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WWII-era duck boats carry tourists and championship teams through Boston alike

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WWII-era duck boats carry tourists and championship teams through Boston alike

Boston Duck Tours has been providing tourists and athletes with rides across the city for years.

Boston Duck Tours has been providing tourists and athletes with rides across the city for years.

Photo courtesy Boston Duck Tours

Boston Duck Tours has been providing tourists and athletes with rides across the city for years.

Photo courtesy Boston Duck Tours

Photo courtesy Boston Duck Tours

Boston Duck Tours has been providing tourists and athletes with rides across the city for years.

Paige Stern, news correspondent

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Crafted to face battle, these amphibious vehicles once carried soldiers onto the shores of Normandy. Today, they carry tourists in cities across the nation, as well as the athletic champions of Boston.

The duck boat tour phenomenon has played a major role in the tourism industry of several U.S. cities, including Boston, Philadelphia and San Diego. But this popular attraction was not originally created for its current use.

The former model, the DUKW (D for model year 1942, U for amphibious utility vehicle, K for front-wheel drive, W for dual rear-axle), was built by General Motors about six months after the United States joined forces with the allies in World War II.

The amphibious vehicle filled the need for dockless transportation of supplies from ships to shore. Made to carry two loads of cargo, 21,000 DUKWs carried 3 million tons of troops and equipment around Europe throughout the war, including into the Battle of Normandy. Soldiers had traditionally called these boats “ducks.”

After the war, many of the duck boats were sold or granted to enforcement units throughout the U.S., including the National Guard. And despite its renown for duck boat tours, Boston entered the game a little late. The trend launched in Wisconsin Dells, Wisconsin, in 1946, and made its way to Boston 48 years later.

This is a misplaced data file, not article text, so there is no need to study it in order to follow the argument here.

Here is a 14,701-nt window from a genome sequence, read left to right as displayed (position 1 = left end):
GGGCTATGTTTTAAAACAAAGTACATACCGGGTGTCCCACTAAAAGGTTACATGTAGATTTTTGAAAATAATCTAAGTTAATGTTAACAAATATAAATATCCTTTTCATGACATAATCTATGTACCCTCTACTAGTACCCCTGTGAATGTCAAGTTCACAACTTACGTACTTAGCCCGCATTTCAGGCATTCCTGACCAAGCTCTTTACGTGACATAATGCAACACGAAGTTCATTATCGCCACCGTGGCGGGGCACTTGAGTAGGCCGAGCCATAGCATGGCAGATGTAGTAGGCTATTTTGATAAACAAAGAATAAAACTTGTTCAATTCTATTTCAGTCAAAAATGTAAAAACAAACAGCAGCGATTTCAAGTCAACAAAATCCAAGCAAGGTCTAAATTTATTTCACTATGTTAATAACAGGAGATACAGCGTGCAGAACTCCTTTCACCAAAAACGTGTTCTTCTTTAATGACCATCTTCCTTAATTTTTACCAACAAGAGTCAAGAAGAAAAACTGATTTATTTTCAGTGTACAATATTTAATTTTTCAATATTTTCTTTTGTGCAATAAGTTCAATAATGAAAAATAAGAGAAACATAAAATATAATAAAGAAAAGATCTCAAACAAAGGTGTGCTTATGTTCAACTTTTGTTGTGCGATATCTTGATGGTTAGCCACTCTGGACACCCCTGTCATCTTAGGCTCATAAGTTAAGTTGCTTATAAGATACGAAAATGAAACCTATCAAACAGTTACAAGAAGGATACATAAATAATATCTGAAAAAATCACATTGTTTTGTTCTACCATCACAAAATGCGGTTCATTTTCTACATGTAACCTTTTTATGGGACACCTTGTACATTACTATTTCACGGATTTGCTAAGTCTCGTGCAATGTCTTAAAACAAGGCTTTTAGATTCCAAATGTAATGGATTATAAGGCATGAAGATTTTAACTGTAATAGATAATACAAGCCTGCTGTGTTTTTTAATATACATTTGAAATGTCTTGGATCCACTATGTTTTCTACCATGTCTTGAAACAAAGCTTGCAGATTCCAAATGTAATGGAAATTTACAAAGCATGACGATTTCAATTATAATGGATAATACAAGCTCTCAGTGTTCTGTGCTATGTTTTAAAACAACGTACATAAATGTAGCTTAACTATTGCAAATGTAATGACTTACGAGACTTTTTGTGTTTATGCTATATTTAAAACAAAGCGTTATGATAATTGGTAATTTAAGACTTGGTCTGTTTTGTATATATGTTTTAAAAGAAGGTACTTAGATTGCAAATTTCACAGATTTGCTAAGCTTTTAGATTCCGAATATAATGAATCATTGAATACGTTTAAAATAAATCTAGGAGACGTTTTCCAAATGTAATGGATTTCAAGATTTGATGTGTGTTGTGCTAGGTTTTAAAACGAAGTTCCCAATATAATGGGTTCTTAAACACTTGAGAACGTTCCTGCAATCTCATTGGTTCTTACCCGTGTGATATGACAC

Andy Wilson, the founder and former CEO of Boston Duck Tours, was exploring the country when he first encountered the duck boat in Tennessee.

“When he came back to Boston, he thought of the idea of touring people around Boston and taking a splash in the Charles River,” said Boston Duck Tours historian and safety officer James Healy.

When the company started in October 1994, Wilson only owned four DUKWs and had a staff of 15 employees, including four conductors, which the company has since dubbed “conDUCKtors.”

Today, the company has 115 workers from the first day of spring through November and owns 28 amphibious vehicles that resemble the DUKW. Due to the high-maintenance demands of the original vehicles, they began to phase them out in 2006. It is estimated that 600,000 people ride with Boston Duck Tours annually.

“Our primary goal is to educate,” Healy said. “We want people who come to Boston to leave with an appreciation for the city and what it has contributed, while doing it in a fun way.”

Boston Duck Tour company has done just that for many tourists.

“Being on the duck tour allowed me to hit all of the historical and modern locations of importance throughout the city in an easy and comfortable environment,” said Avi Carr-Gloth, 20. Currently a student at Emerson College, Carr-Gloth is originally from New York, and ‘played tourist’ while accompanying his campers on a field trip to Boston in the summer of 2016. “The driver was super nice and answered all of our questions. Getting to ride in the Charles was amazing as well.”

What the Boston Duck Boats have been most noted for, carrying Boston’s athletic champions along their victory parade, only started in 2002 — the first time the New England Patriots won the Super Bowl.

“The Patriots won and the mayor asked if the city could use our ducks to carry the team in the parade,” Healy said. “And of course, we said yes.” The Boston Duck Tour company has donated their vehicles to the city for every parade since — 12 in total, combining the Patriots, Red Sox, Bruins and Celtics triumphs.

Northeastern journalism Professor Charles Fountain, a self-described life-long New Englander, witnessed the incorporation of the duck boats into the parades of Boston’s champions.

“Once you use the duck boats for the second parade, you were going to use them for every parade,” Fountain said. He also recalled that the parades last featured a dip into the Charles River during the Red Sox World Series victory route in 2013. “The duck boats have become a national symbol because there’s so many of them [parades].”

In Boston, duck boats are more than a tourist attraction. They are a piece of this nation’s past, a symbol of victory, and to many, an important part of the place they call home.

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